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The Vanishing of Ethan Carter Quick Review

The Vanishing of Ethan Carter is a story-driven mystery game played from the first person perspective that focuses on exploration and discovery to reveal the answers to the games mysteries.

Developer: The Astronauts
Publisher: The Astronauts
Genre: Adventure
Format: Playstation 4
Release Date: July 14th, 2015
Copy provided by publisher
Holding Hands Not Allowed..

"This game is a narrative experience that does not hold your hand." That's the very first thing you see after starting up a new game and man they weren't kidding. After a brief narrative that gives you the gist of why you're in Red Creek Valley, you gain control of Paul Prospero, a paranormal detective of sorts, and the game basically says have at it. There is no waypoint to follow, no objective telling you what to do, nothing. Just the freedom to begin exploring and look for clues that reveal the story, a story that I will not spoil btw but I will say it's very intriguing, and that's how this entire game is. That's also what I like the most about it. Solving the mysteries of this game without any help at all was one of the most satisfying feelings I've gotten from a game a quite a while.

The lack of direction and info about the town made the setting almost as mysterious as the story and just made me want to explore even more. I'm guessing that's what they were going for and they nailed it. There are some open spaces but overall the game is pretty linear so you won't waste too much time searching an area that has nothing in it to discover. There are some letters, notes and newspaper clippings to be found that help tell the story as well. With a little exploration and diligence, the truth about what went down here will be revealed to you in no time. Well, in about 5 hours...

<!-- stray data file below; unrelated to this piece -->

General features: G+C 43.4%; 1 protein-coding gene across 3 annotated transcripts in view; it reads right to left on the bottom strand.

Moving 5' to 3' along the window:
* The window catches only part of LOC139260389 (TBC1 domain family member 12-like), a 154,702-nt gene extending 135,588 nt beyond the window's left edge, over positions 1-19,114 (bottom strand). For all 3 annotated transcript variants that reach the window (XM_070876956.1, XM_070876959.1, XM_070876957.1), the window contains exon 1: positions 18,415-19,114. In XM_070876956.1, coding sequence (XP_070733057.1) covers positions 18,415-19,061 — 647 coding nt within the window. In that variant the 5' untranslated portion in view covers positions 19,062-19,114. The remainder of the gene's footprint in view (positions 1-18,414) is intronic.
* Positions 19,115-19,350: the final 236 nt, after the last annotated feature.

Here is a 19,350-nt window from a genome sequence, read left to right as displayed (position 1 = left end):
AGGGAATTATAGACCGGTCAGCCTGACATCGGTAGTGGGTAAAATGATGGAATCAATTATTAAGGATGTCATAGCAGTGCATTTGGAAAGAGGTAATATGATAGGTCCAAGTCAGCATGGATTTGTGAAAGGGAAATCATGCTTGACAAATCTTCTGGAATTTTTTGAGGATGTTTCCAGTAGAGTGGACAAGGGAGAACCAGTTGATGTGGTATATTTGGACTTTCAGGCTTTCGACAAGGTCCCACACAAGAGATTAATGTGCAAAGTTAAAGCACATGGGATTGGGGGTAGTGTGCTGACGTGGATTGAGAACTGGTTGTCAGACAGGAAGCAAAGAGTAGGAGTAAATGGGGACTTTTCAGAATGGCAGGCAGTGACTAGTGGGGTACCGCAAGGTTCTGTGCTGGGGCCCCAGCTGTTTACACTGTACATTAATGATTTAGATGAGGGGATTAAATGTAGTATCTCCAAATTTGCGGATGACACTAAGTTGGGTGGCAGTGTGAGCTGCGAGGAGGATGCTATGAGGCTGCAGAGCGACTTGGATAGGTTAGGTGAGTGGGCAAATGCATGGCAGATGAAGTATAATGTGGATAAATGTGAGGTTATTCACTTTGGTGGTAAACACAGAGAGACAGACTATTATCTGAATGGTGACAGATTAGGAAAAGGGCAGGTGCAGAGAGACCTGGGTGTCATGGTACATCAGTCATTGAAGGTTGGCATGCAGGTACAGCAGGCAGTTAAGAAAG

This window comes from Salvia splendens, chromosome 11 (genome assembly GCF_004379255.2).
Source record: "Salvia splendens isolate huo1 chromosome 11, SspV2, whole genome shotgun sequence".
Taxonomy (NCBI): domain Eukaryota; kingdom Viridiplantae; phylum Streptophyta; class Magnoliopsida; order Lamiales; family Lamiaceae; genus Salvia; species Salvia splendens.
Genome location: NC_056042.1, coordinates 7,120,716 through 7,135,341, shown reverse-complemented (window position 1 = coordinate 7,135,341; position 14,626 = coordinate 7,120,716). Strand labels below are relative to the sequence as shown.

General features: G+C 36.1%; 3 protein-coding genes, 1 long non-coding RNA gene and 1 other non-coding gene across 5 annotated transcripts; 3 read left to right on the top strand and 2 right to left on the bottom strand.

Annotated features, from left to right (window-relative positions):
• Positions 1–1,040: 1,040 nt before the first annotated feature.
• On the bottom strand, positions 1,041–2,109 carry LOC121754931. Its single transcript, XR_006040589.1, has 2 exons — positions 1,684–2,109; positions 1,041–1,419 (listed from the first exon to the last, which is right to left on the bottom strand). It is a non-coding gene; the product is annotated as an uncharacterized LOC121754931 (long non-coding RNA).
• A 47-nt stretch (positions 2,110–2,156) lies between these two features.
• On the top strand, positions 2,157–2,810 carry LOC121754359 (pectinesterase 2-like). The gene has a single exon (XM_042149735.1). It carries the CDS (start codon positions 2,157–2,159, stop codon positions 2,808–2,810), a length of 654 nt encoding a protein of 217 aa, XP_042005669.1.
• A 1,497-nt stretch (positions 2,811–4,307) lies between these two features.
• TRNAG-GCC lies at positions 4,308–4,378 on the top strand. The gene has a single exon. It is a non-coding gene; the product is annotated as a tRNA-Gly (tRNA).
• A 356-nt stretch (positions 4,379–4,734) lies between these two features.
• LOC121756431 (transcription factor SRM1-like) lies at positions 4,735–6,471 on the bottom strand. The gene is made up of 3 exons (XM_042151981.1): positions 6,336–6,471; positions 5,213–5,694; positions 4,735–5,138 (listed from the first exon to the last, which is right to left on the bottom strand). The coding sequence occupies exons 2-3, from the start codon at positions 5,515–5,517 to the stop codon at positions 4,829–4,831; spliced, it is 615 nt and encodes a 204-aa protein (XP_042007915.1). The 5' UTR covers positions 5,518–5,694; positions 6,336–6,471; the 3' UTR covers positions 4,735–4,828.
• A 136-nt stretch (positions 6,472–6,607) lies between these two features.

The control scheme is fairly simplistic. All you have is a run button, a crouch button that I never really found a use for, an interact button and a zoom button to take a closer look at things. And since there is no combat or a reason to jump that's all you need. Gameplay mainly consists of walking around, or running, and discovering clues then interacting with them to recreate a timeline of events. There are a few items you will need to pick up and place elsewhere to help establish what exactly happened in some places but not many.

As for the gameplay, the best way I can describe it is by comparing it to the crime scenes in Murdered: Soul Suspect. The way you complete those crime scenes is pretty much the whole game here, just on a larger scale. Basically, the entire town of Red Creek Valley is one big ass crime scene.

Graphics & Sound

This game is no slouch in the graphical department. It's definitely one of the better looking games so far this gen. The amount of detail in this game impressive and the wooded areas almost feel alive. The eerie look of this game really puts off the feeling that something ain't right with this place.

Another thing the gives you the sense that somethings wrong with Red Creek Valley is the sound design. The ambient music does a good job at creeping you out just a bit in parts and some of the sounds you hear while walking through the woods are enough to make you turn around and make sure you're alone.


The Vanishing of Ethan Carter is worth a playthrough. It has an interesting story, great graphics and sound and is a nice change of pace from the norm. The one strike I would give it is the lack of replay value once you complete everything in the game.

+ Story
+ Graphics
+ Sound
+ Atmosphere
-  Lack of replay value

Score: 8.5/10 "Great"

What I played: 6 hours completing the game once and unlocking 14/14 trophies
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